The National Small Business Association released a study in January that found, among other things, small business owners spend an average of $12,000 on staying compliant with federal regulations. Fourteen percent of small business owners, according to the survey, spend 20 hours or more a month on federal regulation.
In a foreword, the NBSA adds, “No surprise, when asked what areas of regulation are most burdensome, the federal tax code and Affordable Care Act were the top two. We also found that the small-business owner is the number one regulatory expert in most business and handles the bulk of federal regulatory compliance.”
Although it is increasingly difficult to feel certain about which direction our government is headed, President Trump has already made good on a campaign promise to decrease federal regulation by signing an executive order on Jan 30. Trump told reporters that if people wanted a new regulation, “number one, we’re not going to approve it because it’s already been approved probably in 17 different forms.” He went on to say that for every new regulation that would be accepted, two old regulations would have to be cut. The Affordable Care Act is essentially surrounded by chaos at the moment, but if Trump’s agenda is an indication, the amount of time that small business owners have to spend on the legislation is about to drop.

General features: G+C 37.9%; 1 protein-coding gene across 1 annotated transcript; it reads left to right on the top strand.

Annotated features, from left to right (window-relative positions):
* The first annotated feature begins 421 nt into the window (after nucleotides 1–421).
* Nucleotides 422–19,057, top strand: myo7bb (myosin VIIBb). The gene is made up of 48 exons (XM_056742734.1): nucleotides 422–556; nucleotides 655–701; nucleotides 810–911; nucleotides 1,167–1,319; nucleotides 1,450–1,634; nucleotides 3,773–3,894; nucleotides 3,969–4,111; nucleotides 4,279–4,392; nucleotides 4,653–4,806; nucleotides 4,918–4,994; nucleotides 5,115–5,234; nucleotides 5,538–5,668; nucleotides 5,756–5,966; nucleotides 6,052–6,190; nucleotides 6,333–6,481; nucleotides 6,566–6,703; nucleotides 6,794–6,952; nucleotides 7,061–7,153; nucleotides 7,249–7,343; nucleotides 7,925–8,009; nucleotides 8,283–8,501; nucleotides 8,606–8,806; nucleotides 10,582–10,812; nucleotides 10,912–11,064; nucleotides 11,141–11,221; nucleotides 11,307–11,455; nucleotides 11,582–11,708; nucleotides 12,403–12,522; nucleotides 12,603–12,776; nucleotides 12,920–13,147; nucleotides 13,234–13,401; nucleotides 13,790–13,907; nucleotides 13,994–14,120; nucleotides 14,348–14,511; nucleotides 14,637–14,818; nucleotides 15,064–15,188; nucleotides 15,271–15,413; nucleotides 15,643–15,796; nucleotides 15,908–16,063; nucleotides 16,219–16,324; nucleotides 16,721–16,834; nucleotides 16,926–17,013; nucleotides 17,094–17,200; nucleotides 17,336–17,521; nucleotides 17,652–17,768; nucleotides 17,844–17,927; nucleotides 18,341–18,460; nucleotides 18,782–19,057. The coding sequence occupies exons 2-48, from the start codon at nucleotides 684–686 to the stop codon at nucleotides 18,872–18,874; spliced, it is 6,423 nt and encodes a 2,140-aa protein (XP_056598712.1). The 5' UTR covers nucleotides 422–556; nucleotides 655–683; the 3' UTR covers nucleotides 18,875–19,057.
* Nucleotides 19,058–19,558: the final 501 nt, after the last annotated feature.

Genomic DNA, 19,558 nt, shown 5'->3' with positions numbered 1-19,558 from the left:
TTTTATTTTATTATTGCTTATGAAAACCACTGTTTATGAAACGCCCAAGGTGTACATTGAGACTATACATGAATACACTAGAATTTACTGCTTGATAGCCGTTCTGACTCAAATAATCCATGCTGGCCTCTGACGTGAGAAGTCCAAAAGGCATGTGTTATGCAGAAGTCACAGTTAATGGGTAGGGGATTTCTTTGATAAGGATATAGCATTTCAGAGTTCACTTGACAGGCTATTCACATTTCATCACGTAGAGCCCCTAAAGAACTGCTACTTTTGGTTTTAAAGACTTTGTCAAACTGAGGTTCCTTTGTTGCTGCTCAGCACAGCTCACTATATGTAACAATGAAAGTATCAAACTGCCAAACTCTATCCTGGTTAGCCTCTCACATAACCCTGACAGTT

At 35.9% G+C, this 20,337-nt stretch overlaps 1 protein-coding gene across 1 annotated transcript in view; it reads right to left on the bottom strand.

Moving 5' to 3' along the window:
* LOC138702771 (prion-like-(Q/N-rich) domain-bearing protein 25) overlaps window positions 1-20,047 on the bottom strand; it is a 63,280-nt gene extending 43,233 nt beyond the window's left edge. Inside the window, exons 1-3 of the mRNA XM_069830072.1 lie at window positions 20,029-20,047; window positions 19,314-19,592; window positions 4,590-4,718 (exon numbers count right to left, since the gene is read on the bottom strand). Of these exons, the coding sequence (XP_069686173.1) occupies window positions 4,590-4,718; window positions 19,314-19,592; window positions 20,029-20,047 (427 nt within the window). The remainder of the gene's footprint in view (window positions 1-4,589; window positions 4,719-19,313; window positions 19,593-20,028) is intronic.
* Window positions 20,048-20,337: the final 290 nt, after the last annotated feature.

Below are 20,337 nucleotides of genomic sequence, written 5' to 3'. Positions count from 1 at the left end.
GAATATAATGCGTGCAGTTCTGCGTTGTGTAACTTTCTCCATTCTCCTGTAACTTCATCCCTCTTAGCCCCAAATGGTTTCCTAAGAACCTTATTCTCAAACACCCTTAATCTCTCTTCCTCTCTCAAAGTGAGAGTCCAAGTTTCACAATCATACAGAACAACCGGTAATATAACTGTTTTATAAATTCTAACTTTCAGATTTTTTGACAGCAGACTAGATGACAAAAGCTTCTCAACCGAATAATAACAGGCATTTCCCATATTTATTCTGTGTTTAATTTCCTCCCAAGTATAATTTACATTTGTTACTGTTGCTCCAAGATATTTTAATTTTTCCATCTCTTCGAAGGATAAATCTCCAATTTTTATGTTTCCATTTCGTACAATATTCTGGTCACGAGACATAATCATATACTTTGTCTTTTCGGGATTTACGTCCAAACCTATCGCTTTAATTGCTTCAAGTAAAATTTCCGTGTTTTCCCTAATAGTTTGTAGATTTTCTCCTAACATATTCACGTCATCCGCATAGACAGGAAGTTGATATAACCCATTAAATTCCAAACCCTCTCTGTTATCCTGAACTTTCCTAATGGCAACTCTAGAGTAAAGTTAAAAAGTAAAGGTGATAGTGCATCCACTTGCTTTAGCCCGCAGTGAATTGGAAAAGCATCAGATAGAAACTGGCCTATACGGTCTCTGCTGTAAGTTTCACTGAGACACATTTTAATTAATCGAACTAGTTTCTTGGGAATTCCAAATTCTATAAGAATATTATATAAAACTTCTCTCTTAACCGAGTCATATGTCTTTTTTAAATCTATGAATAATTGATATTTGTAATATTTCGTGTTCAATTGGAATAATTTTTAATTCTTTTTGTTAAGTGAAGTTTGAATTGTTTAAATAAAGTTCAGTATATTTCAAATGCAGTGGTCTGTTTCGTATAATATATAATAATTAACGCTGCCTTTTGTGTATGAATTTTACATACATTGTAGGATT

It is a surprise to no one that Trump would favor lifting this burden of regulation red tape from small business owners. Indeed, it was a critical part of the message that he campaigned on. Wall Street has largely celebrated Trump’s presidency and the Dow Jones is soaring, but things have taken a dip recently in response to Trump’s travel ban and it’s bungled rolling out.
Business owners large and small might have cause to celebrate Trump’s regulation philosophy if it means decreasing the amount of time and money spent by business owners. If that time and money is put into projects that help grow companies, our economy will grow and all boats float with a rising tide. But these rose-colored glasses leave out the important detail about Trump: for every action he takes, three or four unintended actions become clear. The biggest obstacles for small business owners in a Trump administration will likely be ripple effects from some other policy decision.
If Trump can only keep his vessel right side up, small businesses may sail out of this political climate in a stronger position than before.